Sharp has long been a leader in LCD products, and the company is at the heart of heated competition between LCD and plasma for your big-screen flat-panel dollars. In LCD's favor, the price vs. size gap is narrowing rapidly, although it's nowhere near parity yet: you'll still pay a hefty premium for a big-screen LCD. At 45 inches diagonal, the Sharp LC-45GX6U is one of the largest direct-view LCD TVs money can buy, and its native 1080p resolution bests that of every plasma currently on the market. However, resolution is only one ingredient in picture quality, and while the big Sharp does some things well, it has too many performance issues to earn our full recommendation. For now, at least, like-size plasmas such as Panasonic's trump this Sharp in both image quality and value.
Editor's note: We have changed the rating in this review to reflect recent changes in our rating scale. Click here to find out more.In terms of appearance and industrial design, the LC-45GX6U is quite impressive. Its outer frame is finished in a metallic gray, darker than the silver typical of some sets, and a black bezel surrounds the outer edge of the screen. The black strip lends to the beauty of the design and also improves the perceived contrast ratio.
The set comes in a stand-alone version, model LC-45GD6U, but the LC-45GX6U that we reviewed includes an outboard A/V controller that acts as an A/V source switcher. The controller is finished in the same metallic gray as the set itself, is the size of a standard A/V component, and routes all video signals to the panel via a 10-foot proprietary cable. A 33-foot version (model AN-HV6AV1, $199) is also available.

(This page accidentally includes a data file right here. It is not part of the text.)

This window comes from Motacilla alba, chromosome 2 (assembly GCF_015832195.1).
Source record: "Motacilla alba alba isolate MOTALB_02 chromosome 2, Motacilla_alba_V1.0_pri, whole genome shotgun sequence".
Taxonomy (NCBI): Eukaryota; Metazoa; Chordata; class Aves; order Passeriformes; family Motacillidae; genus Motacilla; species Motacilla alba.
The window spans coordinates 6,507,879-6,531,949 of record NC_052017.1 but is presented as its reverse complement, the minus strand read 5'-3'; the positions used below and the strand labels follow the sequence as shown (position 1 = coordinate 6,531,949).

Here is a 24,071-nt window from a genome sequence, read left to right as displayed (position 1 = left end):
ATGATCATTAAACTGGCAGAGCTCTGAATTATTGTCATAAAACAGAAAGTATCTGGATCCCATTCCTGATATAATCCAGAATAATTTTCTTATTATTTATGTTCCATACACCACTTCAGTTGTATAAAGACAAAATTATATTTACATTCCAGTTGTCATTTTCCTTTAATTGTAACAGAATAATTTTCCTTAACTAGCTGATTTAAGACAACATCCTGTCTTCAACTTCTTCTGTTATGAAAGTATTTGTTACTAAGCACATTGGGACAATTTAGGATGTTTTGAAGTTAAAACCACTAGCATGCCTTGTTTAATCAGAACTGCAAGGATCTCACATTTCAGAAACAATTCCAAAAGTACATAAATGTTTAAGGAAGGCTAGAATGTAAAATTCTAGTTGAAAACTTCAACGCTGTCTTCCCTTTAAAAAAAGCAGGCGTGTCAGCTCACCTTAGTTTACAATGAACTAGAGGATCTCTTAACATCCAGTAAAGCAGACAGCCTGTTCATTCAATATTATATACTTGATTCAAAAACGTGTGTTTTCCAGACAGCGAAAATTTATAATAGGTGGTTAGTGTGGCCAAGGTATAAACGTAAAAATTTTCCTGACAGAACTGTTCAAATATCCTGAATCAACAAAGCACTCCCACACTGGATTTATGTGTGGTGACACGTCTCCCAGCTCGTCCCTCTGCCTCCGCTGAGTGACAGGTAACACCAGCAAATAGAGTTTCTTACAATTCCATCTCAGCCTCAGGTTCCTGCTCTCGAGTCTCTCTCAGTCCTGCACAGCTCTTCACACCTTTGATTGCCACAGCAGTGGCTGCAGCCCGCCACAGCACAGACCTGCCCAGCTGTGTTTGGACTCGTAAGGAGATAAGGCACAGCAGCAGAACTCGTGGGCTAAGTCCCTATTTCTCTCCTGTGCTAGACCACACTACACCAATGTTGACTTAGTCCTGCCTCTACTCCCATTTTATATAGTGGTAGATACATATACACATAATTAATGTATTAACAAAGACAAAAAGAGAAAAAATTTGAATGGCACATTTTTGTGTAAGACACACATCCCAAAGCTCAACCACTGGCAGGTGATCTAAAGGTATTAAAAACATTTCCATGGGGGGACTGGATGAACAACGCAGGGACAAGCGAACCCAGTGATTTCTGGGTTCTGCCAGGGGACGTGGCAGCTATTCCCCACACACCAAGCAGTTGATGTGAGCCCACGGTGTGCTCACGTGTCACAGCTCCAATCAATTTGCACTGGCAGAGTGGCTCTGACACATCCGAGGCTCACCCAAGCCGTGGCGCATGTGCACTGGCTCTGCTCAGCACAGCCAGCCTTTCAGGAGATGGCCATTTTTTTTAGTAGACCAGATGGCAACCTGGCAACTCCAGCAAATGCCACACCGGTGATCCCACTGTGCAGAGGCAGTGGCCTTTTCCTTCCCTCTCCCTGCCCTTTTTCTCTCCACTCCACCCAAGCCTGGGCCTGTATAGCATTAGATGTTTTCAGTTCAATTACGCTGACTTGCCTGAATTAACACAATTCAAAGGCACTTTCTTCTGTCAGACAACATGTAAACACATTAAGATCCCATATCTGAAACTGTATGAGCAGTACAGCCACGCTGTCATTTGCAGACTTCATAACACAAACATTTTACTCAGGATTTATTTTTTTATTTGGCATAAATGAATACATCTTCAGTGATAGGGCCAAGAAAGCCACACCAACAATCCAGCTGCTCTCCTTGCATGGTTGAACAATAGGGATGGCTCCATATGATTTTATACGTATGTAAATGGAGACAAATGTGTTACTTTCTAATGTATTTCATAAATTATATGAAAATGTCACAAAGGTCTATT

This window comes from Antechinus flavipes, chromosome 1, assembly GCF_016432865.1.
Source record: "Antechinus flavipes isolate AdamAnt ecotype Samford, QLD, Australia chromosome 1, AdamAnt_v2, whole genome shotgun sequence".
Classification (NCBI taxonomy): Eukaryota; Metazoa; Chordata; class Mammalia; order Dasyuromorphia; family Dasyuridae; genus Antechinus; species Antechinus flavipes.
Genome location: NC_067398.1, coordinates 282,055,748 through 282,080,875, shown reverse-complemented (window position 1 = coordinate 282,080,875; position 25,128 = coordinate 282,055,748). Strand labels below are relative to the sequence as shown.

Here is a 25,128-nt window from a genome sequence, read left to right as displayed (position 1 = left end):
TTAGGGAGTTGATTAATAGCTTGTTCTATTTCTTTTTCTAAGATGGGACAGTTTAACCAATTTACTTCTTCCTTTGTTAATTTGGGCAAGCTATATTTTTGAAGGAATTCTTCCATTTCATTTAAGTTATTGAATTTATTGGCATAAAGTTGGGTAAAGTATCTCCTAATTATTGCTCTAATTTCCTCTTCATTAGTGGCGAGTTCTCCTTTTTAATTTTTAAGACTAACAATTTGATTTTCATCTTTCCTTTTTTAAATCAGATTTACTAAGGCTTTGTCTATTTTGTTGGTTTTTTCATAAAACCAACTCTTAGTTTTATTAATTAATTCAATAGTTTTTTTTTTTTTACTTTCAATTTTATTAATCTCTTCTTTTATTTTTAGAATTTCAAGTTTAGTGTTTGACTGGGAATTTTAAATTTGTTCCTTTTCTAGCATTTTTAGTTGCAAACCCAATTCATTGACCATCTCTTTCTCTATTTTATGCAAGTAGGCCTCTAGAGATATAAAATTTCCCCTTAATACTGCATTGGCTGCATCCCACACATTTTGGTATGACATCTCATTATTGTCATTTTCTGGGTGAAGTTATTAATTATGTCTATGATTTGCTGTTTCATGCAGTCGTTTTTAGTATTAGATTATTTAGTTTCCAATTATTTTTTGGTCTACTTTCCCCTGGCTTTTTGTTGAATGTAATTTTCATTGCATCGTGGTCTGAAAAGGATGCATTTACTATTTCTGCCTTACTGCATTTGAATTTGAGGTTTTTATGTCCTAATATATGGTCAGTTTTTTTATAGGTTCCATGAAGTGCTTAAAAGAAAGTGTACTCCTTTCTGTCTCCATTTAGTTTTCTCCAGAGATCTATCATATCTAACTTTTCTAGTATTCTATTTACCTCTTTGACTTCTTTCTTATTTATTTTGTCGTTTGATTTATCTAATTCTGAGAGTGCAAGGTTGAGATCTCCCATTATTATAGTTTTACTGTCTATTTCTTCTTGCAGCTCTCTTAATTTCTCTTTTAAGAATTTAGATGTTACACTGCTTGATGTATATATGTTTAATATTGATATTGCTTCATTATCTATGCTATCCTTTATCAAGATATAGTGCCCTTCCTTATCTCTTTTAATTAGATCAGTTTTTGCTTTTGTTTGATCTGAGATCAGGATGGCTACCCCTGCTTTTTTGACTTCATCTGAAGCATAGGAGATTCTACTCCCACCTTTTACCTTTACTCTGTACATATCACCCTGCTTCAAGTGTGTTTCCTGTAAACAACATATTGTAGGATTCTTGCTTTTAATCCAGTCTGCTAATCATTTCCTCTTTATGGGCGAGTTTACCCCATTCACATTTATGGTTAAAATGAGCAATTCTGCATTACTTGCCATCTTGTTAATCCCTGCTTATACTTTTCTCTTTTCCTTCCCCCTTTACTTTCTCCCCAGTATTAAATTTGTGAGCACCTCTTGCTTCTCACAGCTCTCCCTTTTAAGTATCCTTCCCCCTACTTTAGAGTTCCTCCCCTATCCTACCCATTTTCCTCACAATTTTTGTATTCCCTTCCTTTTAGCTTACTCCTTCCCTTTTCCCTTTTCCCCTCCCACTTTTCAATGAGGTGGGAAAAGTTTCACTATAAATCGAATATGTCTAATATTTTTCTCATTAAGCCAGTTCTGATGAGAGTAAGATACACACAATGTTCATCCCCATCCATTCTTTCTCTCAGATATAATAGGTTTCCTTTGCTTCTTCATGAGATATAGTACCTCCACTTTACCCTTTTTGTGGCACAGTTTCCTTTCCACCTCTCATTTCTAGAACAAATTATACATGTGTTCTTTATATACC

Sharp includes an integrated table stand with this set, which you can detach in favor of an optional wall mount if you so desire. Likewise, you can also remove the single-piece stereo speaker that runs along the bottom of the panel. If you prefer the appearance of side-mounted speakers, the LC-45GD4U may be more to your liking.
The backlit remote is quite large, with seemingly a zillion buttons in varying sizes and shapes, making it pretty awkward to use. We were disappointed to find that it doesn't have direct-access keys for input/source selection. The internal menu system is straightforward and fairly easy to navigate, although beginners may find the myriad options intimidating at first.